In addition to functional cookies this website uses cookies i.a. to improve your website experience and for analytical purposes. The receipt of discount vouchers and use of LiveChat require the use of cookies. Our privacy policy and further information on the use of cookies by us can be found here.

Reject


Prices
loading
Register
Prices Lightbox Cart ContactRegister
close
Please wait
 
Please wait
 
savedData saved
Please wait loading
loading
 
The download begins in a few seconds...loading

Symbiosis in the Blue Lagoon New Caledonia - Royalty free photo C81400

Coral reefs are all about symbiosis - the art of living together. When we look at an underwater scene like this one we tend to focus on the brilliant blue fish Chromis viridis or the blue Acropora coral or perhaps the Dasyatis stingray in the sand. We see them all as separate individual creatures. But they are even as we watch a collective being and owe their very existence to mutually beneficial actions.The blue demoiselle fish and the blue coral are excellent examples of this.The blue coral thicket is the crystalized history of the behavior of millions of tiny anemone like creatures that extract calcium carbonate from the sea and secrete intricate skeletal homes - the small nodes you see on the coral branches.Each branch grows upwards into the sea as the coral polyps bud new examples of themselves and convert the clear sea water into the calcium carbonate skeletal shelters that protect their soft tisues. The branch elongates at about 40 to 70-mm per year depending on the depth and availability of nutrients.The coral tissue is filled with tiny algae symbionts called zooxanthellae. These creatures convert sunlight into sugars and oxygen for the corals and facilitate the rapid extraction of calcium carbonate to build the skeleton of the coral branch. In turn the zooxanthellae are protected by the coral skeleton and supplied with carbon dioxide and nutrients - like phosphates and nitrates fertilizers from the corals. Since the carbon dioxide and nitrates and phosphates are waste products for the corals this is an excellent partnership.Nitrates and phosphates are rare compounds in the clear tropical waters of the Pacific and although the corals could get sufficient energy to survive from the photosynthetic activity of the zooxanthellae they both would perish without phosphates. So the coral branches extend up into the sea water allowing the tiny tentacles of the coral polyps to comb the sea for microscopic plants and animals that will supply the needed fertilizers.These branches also protect swarms of fish. Some of these like the blue Chromis demoiselle fish swim up into the sea above the coral thickets and feed on plankton from the sea water. The fish drop their waste products back into the coral thicket in little pellets rich in phosphates and nitrates. The coral polyps catch these fish droppings and ingest them providing fertilizers that enhance the growth of the whole coral colony.Just as the coral branches are a symbiosis of zooxanthellae and coral cells reaching up into the sea the schools of tiny plankton feeding fish are an extension of this reaching even further into the sea and bringing the nutrients back to help the entire assembly of creatures to grow larger. Over hundreds of years the coral thickets grow into coral reefs forming lagoons and passes and islets that together act as one vast living system with myriad symbiotic systems of a wonderful brilliant exhilarating complexity. - Royalty free photo Richard Chesher (360Cities)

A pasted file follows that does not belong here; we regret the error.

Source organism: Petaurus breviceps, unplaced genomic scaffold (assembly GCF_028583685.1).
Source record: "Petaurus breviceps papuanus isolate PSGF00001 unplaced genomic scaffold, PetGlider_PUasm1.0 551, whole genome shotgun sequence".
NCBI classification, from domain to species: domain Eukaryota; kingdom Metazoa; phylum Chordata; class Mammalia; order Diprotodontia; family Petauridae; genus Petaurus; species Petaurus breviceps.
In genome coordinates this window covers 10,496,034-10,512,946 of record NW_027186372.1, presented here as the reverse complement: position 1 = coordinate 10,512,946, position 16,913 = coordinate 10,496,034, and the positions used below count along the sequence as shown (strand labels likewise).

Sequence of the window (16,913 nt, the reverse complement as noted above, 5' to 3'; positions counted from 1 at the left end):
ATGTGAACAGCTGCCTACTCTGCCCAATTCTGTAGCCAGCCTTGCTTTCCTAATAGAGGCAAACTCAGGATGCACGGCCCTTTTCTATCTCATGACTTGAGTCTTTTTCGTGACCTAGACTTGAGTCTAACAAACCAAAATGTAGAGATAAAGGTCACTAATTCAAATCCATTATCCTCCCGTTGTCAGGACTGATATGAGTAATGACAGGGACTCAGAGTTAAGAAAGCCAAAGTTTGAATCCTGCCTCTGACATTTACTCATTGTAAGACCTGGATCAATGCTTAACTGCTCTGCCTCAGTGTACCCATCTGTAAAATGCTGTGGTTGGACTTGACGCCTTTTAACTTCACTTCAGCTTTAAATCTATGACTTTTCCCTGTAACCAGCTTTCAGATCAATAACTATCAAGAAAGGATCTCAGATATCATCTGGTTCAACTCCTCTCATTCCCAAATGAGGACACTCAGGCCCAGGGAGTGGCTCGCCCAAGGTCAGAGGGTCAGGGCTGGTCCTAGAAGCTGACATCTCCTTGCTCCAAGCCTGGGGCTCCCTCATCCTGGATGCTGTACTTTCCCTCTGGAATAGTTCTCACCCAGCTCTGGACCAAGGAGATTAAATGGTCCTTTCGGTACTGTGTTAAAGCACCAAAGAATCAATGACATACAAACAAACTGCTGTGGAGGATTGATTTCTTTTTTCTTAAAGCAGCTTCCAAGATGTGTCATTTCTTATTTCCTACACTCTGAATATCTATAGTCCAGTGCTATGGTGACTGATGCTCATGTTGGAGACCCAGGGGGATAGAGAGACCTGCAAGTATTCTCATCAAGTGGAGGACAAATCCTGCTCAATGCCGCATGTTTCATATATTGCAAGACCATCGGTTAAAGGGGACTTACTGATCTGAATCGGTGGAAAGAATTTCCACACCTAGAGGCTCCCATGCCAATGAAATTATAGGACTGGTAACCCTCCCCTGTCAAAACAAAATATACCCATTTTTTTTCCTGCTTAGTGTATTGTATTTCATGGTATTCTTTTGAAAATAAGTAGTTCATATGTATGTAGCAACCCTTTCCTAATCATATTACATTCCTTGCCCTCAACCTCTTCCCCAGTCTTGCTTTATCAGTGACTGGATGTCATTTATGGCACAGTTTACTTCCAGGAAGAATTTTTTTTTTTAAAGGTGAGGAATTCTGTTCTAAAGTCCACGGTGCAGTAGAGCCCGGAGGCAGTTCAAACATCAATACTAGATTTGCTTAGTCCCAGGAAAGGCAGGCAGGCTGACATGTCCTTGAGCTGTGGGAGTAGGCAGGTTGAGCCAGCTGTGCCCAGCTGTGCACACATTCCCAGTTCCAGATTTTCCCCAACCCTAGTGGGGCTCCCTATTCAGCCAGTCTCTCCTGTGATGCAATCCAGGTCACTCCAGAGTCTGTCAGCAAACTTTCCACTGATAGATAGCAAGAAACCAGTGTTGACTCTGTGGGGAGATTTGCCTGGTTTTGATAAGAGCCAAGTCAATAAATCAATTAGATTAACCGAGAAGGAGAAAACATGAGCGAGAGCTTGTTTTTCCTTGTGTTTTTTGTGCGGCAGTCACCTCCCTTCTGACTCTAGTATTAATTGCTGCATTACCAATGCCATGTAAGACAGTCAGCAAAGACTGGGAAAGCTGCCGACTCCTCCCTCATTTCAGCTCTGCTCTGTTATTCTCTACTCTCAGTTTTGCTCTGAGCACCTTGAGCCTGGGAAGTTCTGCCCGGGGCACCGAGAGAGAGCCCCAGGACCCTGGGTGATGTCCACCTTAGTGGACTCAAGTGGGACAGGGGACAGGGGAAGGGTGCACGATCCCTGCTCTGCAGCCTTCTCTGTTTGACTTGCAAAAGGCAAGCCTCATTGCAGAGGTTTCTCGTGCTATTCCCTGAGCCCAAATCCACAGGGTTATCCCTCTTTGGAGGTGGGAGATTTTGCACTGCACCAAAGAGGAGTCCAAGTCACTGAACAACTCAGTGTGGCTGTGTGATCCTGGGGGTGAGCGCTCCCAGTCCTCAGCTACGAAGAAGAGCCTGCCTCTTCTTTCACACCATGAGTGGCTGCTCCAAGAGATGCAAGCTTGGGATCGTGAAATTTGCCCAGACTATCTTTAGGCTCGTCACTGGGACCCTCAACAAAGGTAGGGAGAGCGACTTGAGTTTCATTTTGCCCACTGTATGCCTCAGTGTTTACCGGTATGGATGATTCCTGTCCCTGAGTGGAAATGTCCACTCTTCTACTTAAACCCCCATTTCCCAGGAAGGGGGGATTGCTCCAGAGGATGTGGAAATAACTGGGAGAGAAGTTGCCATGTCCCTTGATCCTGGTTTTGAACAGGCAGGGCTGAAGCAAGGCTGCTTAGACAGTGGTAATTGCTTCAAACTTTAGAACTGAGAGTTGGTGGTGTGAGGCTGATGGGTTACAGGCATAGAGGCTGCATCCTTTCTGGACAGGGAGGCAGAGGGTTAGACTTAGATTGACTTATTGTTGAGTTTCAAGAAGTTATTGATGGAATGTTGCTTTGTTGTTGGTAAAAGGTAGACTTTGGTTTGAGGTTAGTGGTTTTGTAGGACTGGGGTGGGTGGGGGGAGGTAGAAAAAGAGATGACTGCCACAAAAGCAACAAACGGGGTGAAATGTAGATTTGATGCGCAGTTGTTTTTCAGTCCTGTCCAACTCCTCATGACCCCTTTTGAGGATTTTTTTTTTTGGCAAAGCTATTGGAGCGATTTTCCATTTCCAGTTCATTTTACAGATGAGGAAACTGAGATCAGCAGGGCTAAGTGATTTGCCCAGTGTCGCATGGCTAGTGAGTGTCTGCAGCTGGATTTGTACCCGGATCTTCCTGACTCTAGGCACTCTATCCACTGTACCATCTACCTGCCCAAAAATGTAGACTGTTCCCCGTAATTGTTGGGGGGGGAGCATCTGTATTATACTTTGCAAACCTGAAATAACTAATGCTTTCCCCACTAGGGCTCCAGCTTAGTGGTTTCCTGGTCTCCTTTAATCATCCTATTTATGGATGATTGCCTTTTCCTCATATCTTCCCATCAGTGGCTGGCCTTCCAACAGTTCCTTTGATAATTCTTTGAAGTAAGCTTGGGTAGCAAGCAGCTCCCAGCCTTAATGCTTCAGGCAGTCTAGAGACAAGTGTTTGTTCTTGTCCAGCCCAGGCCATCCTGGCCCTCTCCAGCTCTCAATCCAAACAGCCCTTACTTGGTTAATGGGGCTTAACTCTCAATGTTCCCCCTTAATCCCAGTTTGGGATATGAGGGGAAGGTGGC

GPS Position Symbiosis in the Blue Lagoon, New Caledonia;
Latitude: -22 deg 33' 5.1956406684001" S
Longitude: 166 deg 47' 43.514328012" N

Show in Google Maps
Add to lightboxCopyright Notice

Licence options

One website use or social media post
Use in one App, VR, AR or Game
Print, Multiple Uses in Multiple Media
14296 x 7148 px, 1210 x 605 mm @300 DPI,
Total:
(With Credits up to 27% cheaper than direct purchase)

File info

Author: Richard Chesher (360Cities)

Brand: PantherMedia

Media-id: C81400

Modelrelease does not exist
Propertyrelease does not exist
Commercial and editorial use
Similar images
loading